Vegan Businesses Are Making In-roads in India Early days for Veganism have begun in India.
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Entrepreneurs set out to change the world - this statement is often believed to be a farce. But Indian entrepreneurs are busting the myth, with their environment-friendly approach to business in its true sense.
Increasing awareness related to mistreatment of farmed animals and the widespread environmental degradation has caught the interest of Indian entrepreneurs who are encashing on the opportunity to bring change.
Consumers too seem interested in the concept. Subtracting all dairy & animal-sourced products is fast picking up worldwide.
Early days for Veganism have begun in India. From vegan food to vegan wear, some vegan products have begun to make in-roads in the Indian soil.
To explore more about the scope and business opportunities in the vegan-produce market, Entrepreneur India caught up with some entrepreneurs who are bringing some variants.
Multiple Vegan Food Options Making a Room in Food Space
As the popularity of meat market wanes, animal-free options are hitting store shelves. Whether it's about manufacturing a vegan food product or serving a full vegan food variety with a restaurant in market, food market has included a new genre of business on its menu.
"With the change in people's eating habits, there is a huge demand in market for vegan food products. This is what led me to start business," said Kinjal Darukhanawala, founder of Wegan Foods.
Mumbai-based food startup, Wegan Foods had raised an undisclosed amount in funding from UAE Princess, Her Highness Sheikha Arwa Al Qassimi.
The company is all set to launch its first product, Dairy Free Cheese, in October 2017. The Vegan Cheese is soy free, gluten free and suitable for Jains. It is now aiming to tie-up with restaurants, airlines, and other food tech companies which can offer vegan food on their menu.
When we asked her about the consequences of the ongoing trend of turning vegan on the economy, Darukhanawala said "any radical change comes with its impact. No good change can happen just like that. No one is asking people to give up consumption overnight, but gradually it can be handled."
Kinjal admits the market is too small at this point of time. But believes with the pace of growth, it is going to be the future of the world.
Bangalore-based, Susmitha Subbaraju, the co-owner of Carrots, shared her entrepreneurial journey from starting a free blog on cooking vegan food to co-owning a vegan food restaurant.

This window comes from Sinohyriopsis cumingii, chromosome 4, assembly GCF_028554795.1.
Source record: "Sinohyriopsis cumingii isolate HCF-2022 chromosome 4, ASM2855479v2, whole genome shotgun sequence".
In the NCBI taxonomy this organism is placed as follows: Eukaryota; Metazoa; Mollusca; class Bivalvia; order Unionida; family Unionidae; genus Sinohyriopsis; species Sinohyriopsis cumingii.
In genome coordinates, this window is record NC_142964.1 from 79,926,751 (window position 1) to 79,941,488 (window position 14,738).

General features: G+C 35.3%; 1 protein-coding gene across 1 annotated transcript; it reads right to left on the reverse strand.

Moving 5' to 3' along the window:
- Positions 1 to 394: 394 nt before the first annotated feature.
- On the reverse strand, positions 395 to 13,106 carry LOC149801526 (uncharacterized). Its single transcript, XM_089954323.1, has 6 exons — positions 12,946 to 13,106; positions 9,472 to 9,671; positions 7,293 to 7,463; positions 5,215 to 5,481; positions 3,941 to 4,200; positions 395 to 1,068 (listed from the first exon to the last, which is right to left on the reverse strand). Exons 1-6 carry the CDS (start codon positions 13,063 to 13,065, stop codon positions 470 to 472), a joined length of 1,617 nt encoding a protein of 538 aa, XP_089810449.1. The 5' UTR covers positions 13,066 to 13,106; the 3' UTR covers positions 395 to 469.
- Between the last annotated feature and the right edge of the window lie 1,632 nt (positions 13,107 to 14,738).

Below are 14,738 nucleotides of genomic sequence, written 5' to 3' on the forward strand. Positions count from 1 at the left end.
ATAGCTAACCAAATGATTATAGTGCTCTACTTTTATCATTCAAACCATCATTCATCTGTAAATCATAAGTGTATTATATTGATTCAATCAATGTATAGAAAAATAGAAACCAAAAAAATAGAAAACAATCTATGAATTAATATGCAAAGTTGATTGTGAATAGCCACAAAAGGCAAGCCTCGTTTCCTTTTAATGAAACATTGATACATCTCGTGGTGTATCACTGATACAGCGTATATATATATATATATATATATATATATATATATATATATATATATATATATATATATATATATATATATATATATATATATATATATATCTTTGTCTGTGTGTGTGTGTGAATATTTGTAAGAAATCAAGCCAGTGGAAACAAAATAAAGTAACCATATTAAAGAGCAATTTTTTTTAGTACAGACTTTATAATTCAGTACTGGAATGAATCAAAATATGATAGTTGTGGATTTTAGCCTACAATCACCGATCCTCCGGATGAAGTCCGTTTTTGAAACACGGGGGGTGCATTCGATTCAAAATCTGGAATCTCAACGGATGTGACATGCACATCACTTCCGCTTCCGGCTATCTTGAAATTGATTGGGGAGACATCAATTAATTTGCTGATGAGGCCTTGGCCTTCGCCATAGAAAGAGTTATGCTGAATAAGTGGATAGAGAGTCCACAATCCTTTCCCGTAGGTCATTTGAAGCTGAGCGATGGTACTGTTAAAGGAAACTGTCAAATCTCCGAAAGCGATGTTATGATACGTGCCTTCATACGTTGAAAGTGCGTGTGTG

"I started with writing about veganism and vegan food recipes on blog. When I saw a lot of lucrative business opportunities growing in the arena, I joined Carrots to add the food variety in menu to make vegan spirit out in the world," said Subbaraju.
When Subbaraju was asked is the vegan food restaurant a sustainable idea for business in India, she said, "With more people turning vegans today, there is a lot of scope of doing a good business. Deep inside all of us are compassionate for animal lives. Increased awareness is engaging more and more people into veganism."
Mushrooming Vegan Cosmetic Brands in India
Realizing a grim reality that 50% of animals suffer needlessly in cosmetic testing every day in the world, consumers are on the look out for vegan cosmetic brands.
In 2013, the European Union, the world's largest cosmetics and personal care market, became one of the first regions in the world to ban animal testing for cosmetics.
India, Israel and Norway followed suit a year later and introduced new laws and proposals aimed at eliminating animal testing. Animals like rats, guinea pigs, and rabbits, get groaned under the pain of skin sensitization, skin irritation, eye irritation, oral toxicity, etc., to assess the safety of a product.
Indian brands like Biotique, Lotus Herbals, The Body Shop, Himalaya Herbals and Emami claim to provide natural extracts products minus the exposure to chemicals and possible toxins.
Some Indian celebrities are also treading the vegan path. Of late, Indian actor Ayesha Takia said she was inclined to start her own chain of vegan restaurant. Her husband Farhan Azmi already owns Infinity Hotels Pvt. Ltd.
A Leather-free Drive in Nation
As veganism is not just about bringing a change in food choices but also what you wear and what you use should be animal-free, we talked to a Calcutta-based vegan shoes brand, 'Veg Shoes' to take a holistic view of how a leather-free shoe market is becoming a new people's choice.
"Growing consumer demand in using vegan wear led us to produce animal-free shoes in India," said Manish Parekh, the co-founder of Veg Shoes.
Having left a corporate job in investment banking, Agra native Manish Parekh decided to open a vegan shoe company to sell leather free shoes.
Inspired by the "Clean Ganga Mission', Manish embarked on a journey to start a sustainable business which can contribute to environment-friendly benefit to society as well.
The brand manufactures shoes made with out of artificial fiber called "polymers', which can be used as an alternative of leather."We produce shoes without any sort of animal product, from the recycled fibers to promote an ideology of keeping earth better and safer," said Parekh.
His focus is to make 100% pollution free products.